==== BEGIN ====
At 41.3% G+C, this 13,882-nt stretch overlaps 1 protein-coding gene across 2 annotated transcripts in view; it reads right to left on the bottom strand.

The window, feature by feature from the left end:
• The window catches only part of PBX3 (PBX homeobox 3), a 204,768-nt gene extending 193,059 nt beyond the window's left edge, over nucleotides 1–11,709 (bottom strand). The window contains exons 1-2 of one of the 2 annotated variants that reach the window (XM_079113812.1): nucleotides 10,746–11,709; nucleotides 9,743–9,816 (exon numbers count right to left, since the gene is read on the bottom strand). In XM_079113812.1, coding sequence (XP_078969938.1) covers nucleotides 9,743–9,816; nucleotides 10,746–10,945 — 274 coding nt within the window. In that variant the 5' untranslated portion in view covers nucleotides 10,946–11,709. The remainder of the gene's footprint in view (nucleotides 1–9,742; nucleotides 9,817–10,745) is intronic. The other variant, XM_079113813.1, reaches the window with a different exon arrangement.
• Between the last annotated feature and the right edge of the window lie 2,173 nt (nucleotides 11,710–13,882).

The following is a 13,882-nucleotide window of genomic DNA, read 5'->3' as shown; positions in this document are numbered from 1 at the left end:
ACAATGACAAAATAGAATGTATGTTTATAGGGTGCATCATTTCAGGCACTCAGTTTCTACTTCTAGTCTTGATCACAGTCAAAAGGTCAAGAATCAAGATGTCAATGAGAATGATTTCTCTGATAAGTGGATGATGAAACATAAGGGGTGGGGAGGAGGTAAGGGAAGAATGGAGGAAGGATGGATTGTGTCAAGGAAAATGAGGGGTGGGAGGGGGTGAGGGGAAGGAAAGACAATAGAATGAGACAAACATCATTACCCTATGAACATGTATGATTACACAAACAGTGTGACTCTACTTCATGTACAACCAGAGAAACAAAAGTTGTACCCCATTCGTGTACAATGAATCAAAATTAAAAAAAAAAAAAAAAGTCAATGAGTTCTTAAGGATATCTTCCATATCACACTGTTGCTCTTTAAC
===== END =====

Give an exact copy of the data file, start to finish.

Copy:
At 41.3% G+C, this 13,882-nt stretch overlaps 1 protein-coding gene across 2 annotated transcripts in view; it reads right to left on the bottom strand.

The window, feature by feature from the left end:
• The window catches only part of PBX3 (PBX homeobox 3), a 204,768-nt gene extending 193,059 nt beyond the window's left edge, over nucleotides 1–11,709 (bottom strand). The window contains exons 1-2 of one of the 2 annotated variants that reach the window (XM_079113812.1): nucleotides 10,746–11,709; nucleotides 9,743–9,816 (exon numbers count right to left, since the gene is read on the bottom strand). In XM_079113812.1, coding sequence (XP_078969938.1) covers nucleotides 9,743–9,816; nucleotides 10,746–10,945 — 274 coding nt within the window. In that variant the 5' untranslated portion in view covers nucleotides 10,946–11,709. The remainder of the gene's footprint in view (nucleotides 1–9,742; nucleotides 9,817–10,745) is intronic. The other variant, XM_079113813.1, reaches the window with a different exon arrangement.
• Between the last annotated feature and the right edge of the window lie 2,173 nt (nucleotides 11,710–13,882).

The following is a 13,882-nucleotide window of genomic DNA, read 5'->3' as shown; positions in this document are numbered from 1 at the left end:
ACAATGACAAAATAGAATGTATGTTTATAGGGTGCATCATTTCAGGCACTCAGTTTCTACTTCTAGTCTTGATCACAGTCAAAAGGTCAAGAATCAAGATGTCAATGAGAATGATTTCTCTGATAAGTGGATGATGAAACATAAGGGGTGGGGAGGAGGTAAGGGAAGAATGGAGGAAGGATGGATTGTGTCAAGGAAAATGAGGGGTGGGAGGGGGTGAGGGGAAGGAAAGACAATAGAATGAGACAAACATCATTACCCTATGAACATGTATGATTACACAAACAGTGTGACTCTACTTCATGTACAACCAGAGAAACAAAAGTTGTACCCCATTCGTGTACAATGAATCAAAATTAAAAAAAAAAAAAAAAGTCAATGAGTTCTTAAGGATATCTTCCATATCACACTGTTGCTCTTTAAC